Events, news, mistrust – and a democratic deficit

There no facts, only events. That’s the advice some years back from a Victoria University history academic who has published several event-filled books.

The point is simple. As time passes after an event the “facts” become less clear. Different “facts” and perspectives emerge as documents come to light, memories adjust or some speak out who hadn’t at the time or just because as time passes historians interpret events with new hindsights.

Why? Events are done or experienced by humans. Humans are not blocks of iron or ice. They are highly complex biological systems, on which multiple influences play.

Distilling exactly what has happened can challenge even acute and sober minds, as former judge and Governor-General Dame Silvia Cartwright found (so she told the New Horizons for Women Trust on Friday) when for eight years to 2014 she sat as one of two foreign judges in the trials of perpetrators of horrendous, maniacal mass killings of up to a quarter of all Cambodia’s citizens by the 1970s Pol Pot regime.

Back in 2004 Dame Silvia provided an illustration of how perceptions of even a nation-founding event can evolve as a society evolves. In her Waitangi Day vice-regal address, she backed a reinterpretation of William Hobson’s “he iwi tahi tatou” at the Treaty’s initial signing as: “We many peoples together make a nation.” The standard version had been: “We are now one people”.

A recent event, an SAS operation in Afghanistan in 2010, has been under re-examination over the past two weeks. The “facts” are in dispute. Some think this “fog of war” can be lifted only by a tribunal, headed by Inspector-General of Intelligence and Security Cheryl Gwyn. (Bill English was to pronounce again on those calls late yesterday after this was written.)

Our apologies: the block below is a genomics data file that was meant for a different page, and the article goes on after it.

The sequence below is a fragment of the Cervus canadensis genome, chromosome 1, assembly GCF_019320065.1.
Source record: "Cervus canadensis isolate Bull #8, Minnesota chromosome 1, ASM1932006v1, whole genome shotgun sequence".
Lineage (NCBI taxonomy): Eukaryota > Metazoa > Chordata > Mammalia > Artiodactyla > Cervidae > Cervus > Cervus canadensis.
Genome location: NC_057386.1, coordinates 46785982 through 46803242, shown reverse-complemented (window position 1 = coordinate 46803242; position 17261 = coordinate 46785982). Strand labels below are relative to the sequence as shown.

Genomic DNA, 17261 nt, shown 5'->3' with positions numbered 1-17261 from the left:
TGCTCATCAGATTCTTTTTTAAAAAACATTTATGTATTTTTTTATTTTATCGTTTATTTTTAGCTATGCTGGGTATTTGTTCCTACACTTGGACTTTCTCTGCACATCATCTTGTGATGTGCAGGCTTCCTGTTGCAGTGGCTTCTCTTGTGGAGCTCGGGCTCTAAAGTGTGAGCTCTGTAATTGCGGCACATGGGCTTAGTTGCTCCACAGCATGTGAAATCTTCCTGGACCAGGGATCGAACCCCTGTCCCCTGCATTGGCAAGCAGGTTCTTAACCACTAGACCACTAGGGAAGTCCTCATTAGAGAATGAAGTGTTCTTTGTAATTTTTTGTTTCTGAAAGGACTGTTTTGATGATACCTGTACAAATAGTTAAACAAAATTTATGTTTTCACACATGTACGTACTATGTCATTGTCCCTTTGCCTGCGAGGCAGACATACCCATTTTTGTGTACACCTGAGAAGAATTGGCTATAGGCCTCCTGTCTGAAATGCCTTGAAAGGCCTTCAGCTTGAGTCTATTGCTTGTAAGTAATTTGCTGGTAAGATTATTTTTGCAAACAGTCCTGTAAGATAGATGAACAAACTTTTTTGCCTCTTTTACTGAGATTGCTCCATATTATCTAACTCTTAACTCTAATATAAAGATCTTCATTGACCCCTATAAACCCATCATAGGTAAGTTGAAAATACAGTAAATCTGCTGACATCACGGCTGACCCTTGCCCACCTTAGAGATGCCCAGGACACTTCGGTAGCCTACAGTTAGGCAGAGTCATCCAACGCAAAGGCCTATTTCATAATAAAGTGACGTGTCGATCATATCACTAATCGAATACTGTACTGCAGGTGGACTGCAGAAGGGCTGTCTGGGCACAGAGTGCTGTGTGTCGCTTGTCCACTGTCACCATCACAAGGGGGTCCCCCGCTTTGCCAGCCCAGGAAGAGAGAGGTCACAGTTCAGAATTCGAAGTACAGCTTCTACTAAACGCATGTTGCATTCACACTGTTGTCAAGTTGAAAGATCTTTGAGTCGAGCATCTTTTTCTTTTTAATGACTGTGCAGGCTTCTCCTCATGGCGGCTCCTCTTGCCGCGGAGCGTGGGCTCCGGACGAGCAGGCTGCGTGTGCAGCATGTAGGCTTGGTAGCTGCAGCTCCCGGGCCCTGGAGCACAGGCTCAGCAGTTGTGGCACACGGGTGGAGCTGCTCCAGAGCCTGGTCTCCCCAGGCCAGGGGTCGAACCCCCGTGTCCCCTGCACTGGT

United Future’s Peter Dunne in his weekly blog last Thursday mused that a complicating factor might be because the classified video footage (said to contain codes ISIS might like to have) confirms Americans were “more explicitly involved than indicated to date” and it could be uncomfortable for New Zealand to expose this, “given the unpredictability of the current (United States) administration?”

Dunne made a wider point, which goes to the heart of our democracy.

He said his reference to Americans was “supposition”. Paraphrasing a Sir Winston Churchill aphorism that a lie gets “halfway around the world before the truth has a chance to get its pants on”, he added: “While truth is … looking for its trousers, rumour and speculation take hold. And in today’s world of instant communication that quickly becomes the new unshakeable truth. Alternative facts, some might call them.”

“Alternative facts” and “fake news”, along with “bots”, all amplified through social media platforms (Twitter, Facebook, Google, etc) and targeted to individuals on the basis of their clicks or mined psychometric data, were a factor in the United States election.

Will they influence our election, an Auckland University debate on June 8 will ask?

We can probably assume the Russians, who helped Trump with selective leaks, won’t bother with us. Germany’s elections the day after are a much juicier target.

But, as noted here three weeks back, political parties and dark forces backing them now have far more and slinkier weapons than even half a decade back.

That highlights journalists’ role. Accurate, trustable news is critical to a well-functioning democracy, as Jacqui Park, chief executive of the Australian Walkley Foundation which supports good journalism, told a conference on Friday exploring whether “journalism matters”.

Bad news from the conference: traditional news organisations have heavily cut staff as advertising revenues have fallen while also requiring reporters to file very fast and do that in all of tweets, writing, audio and video; executive-level representatives of the two big newspaper-based chains envied Radio New Zealand’s funding freeze since 2008; advertising is migrating to the big platforms like Facebook which cannibalise journalists’ work without paying for it; younger people get all or most of their “news” digitally.

Good news: Radio New Zealand does a creditable job of balanced daily news reporting and analysis; web-based startups drawing on crowd funding, philanthropy, business and other sponsorship are starting to fill some gaps left by traditional operators’ contraction and some have specialist subscriber bases; journalists still want to do objective inquiries.

Most at the conference, including Labour’s Clare Curran and the Greens’ Gareth Hughes (no National MP was there), thought some taxpayer funding, overseen by an independence board, is justified on democratic grounds.

Former New Zealand Herald editor-in-chief and now Auckland academic author Gavin Ellis suggested basing a national newsgathering and dissemination service on Radio New Zealand to underpin individual outlets’ work.

But the conference was thinly attended — a passing event, a democrat might say.